Form and Content

(Literary Essentials: Nonfiction Masterpieces)

The publication in October, 1948, of his autobiographical work The Seven Storey Mountain marked the true beginning of Thomas Merton’s extraordinary literary career. Seven years earlier, Merton had entered the Trappist abbey of Gethsemani in Kentucky. Encouraged by his abbot, Dom Frederic Dunne, Merton wrote his autobiography in order to describe his transformation from a nonpracticing Anglican into a convert to Catholicism who abandoned a promising academic career in order to enter a cloistered monastery. During the last twenty years of his life, Merton wrote extensively on such diverse topics as war and peace, the ecumenical movement, racial and social injustice, Eastern and Western monasticism, and the relationships between traditional Christian beliefs and the modern world. Although Merton never composed a formal autobiography after The Seven Storey Mountain, he did write several fascinating journals, including The Sign of Jonas (1953), Conjectures of a Guilty Bystander (1966), and his posthumously published The Asian Journal (1973). In 1968, he undertook his first extended trip away from his monastery: On December 10, 1968, he was accidentally electrocuted while attending an international conference of Eastern and Western monks in Thailand.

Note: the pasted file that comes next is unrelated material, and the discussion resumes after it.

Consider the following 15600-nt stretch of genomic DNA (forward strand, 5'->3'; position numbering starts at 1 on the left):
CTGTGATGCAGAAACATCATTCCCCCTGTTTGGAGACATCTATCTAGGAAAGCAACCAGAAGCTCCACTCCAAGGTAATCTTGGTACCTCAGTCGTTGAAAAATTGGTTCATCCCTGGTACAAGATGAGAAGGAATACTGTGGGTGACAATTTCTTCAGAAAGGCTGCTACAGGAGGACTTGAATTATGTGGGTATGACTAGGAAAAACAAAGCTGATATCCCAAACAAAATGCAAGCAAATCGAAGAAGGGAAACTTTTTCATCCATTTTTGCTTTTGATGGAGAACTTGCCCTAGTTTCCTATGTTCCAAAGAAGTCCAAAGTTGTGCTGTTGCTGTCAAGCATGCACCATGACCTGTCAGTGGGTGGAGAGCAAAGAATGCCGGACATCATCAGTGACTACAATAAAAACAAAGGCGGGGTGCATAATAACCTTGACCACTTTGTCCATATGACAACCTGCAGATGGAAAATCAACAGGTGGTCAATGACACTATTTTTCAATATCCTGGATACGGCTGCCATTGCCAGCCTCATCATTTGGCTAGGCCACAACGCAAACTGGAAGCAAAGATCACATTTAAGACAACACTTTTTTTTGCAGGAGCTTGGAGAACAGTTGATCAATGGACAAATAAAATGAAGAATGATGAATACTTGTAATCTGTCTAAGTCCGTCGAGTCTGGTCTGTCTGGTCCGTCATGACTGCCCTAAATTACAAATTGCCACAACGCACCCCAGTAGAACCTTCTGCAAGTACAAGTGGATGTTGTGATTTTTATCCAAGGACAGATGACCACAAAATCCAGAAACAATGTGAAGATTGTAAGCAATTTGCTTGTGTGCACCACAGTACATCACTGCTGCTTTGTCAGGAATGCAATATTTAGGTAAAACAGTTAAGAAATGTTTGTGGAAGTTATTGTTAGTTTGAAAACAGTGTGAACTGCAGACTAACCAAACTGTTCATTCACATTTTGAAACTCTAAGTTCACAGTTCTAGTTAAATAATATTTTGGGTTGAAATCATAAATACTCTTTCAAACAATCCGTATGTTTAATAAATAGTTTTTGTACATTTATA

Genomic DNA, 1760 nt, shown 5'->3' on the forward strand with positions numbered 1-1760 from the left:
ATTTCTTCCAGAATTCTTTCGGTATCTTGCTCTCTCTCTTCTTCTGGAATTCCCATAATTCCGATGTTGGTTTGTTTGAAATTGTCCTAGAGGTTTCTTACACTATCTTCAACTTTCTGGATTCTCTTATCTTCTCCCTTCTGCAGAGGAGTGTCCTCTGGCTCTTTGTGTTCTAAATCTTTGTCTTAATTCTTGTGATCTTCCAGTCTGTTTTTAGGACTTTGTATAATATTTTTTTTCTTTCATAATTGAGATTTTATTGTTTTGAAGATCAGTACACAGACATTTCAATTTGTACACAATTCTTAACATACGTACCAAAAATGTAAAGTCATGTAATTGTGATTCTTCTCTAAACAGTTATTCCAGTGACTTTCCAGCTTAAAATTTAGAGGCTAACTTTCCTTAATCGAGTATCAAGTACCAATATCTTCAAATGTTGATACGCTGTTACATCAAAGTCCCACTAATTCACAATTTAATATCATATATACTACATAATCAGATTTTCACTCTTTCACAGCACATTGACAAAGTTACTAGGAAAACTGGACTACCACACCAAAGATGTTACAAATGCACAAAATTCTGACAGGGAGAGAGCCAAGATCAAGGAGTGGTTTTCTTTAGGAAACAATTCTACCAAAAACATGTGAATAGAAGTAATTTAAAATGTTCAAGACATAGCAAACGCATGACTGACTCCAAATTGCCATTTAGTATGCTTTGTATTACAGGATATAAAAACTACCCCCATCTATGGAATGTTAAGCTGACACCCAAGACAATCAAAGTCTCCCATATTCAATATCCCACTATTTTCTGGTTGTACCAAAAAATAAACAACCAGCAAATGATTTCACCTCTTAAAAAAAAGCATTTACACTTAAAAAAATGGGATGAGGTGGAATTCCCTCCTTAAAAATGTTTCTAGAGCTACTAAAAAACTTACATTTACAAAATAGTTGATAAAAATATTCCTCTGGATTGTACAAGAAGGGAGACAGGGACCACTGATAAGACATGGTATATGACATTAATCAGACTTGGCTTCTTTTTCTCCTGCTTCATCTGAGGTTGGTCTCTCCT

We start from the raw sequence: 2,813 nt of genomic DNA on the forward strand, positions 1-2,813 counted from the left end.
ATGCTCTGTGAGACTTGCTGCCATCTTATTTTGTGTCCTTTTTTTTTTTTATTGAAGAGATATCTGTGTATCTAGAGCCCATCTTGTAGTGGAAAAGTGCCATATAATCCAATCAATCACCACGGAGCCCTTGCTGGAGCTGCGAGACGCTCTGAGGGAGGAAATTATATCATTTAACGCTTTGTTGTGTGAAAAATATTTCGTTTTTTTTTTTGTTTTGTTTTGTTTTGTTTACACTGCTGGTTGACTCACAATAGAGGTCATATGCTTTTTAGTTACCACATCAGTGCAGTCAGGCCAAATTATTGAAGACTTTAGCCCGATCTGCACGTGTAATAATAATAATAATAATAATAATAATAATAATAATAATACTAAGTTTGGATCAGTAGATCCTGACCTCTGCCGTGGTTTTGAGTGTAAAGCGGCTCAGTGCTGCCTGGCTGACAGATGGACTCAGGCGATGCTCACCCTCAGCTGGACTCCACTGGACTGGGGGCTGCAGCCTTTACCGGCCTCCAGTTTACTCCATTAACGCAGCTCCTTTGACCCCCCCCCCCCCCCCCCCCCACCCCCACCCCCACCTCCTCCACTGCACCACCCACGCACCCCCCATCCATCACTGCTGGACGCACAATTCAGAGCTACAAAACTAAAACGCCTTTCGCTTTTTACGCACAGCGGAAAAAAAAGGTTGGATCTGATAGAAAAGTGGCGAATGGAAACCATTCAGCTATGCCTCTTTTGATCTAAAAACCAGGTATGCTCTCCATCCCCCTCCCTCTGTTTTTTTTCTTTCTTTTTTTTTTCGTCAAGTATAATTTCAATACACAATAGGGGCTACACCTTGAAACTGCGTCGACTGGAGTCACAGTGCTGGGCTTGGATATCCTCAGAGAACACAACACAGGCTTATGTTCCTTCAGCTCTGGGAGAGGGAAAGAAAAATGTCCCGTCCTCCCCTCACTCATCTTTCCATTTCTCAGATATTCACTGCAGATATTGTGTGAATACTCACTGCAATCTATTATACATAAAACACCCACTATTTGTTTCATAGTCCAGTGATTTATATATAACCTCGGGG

Before the publication of The Seven Storey Mountain, Merton was not entirely unknown in literary circles. In 1944, his first book, Thirty Poems, had...

(The entire section is 465 words.)

The Seven Storey Mountain Bibliography

(Literary Essentials: Nonfiction Masterpieces)

Sources for Further Study

Cunningham, Lawrence. Thomas Merton and the Monastic Vision. Grand Rapids, Mich.: Wm. B. Eerdmans, 1999. Merton’s life and thought after he entered the monastery, including his development during the civil and spiritual changes of the 1960’s.

Elie, Paul. The Life You Save May Be Your Own: An American Pilgrimage. New York: Farrar, Straus and Giroux, 2003. Discusses connections between Catholic authors Merton, Dorothy Day, Flannery O’Connor, and Walker Percy, three of whom were converts.

Pennington, M. Basil, ed. I Have Seen What I Was Looking For. Hyde Park, N.Y.: New City Press, 2005. Merton wrote more than seventy works; this book presents excerpts from his writings organized by major themes.

Shannon, William H. Thomas Merton: An Introduction. Rev. ed. Cincinnati, Ohio: St. Anthony Messenger Press, 2005. An excellent introduction to Merton’s life and works, with a fairly detailed discussion of The Seven Storey Mountain.

Shannon, William H., Christine M. Bochen, and Patrick F. O’Connell, eds. The Thomas Merton Encyclopedia. Maryknoll, N.Y.: Orbis Books, 2002. Useful for both the scholar and the serious reader of Merton.

Zuercher, Suzanne. Merton: An Enneagram Profile. Notre Dame, Ind.: Ave Maria Press, 2001. A study that links Merton’s biography, personality, and spirituality as a search for one’s true self in connection with God.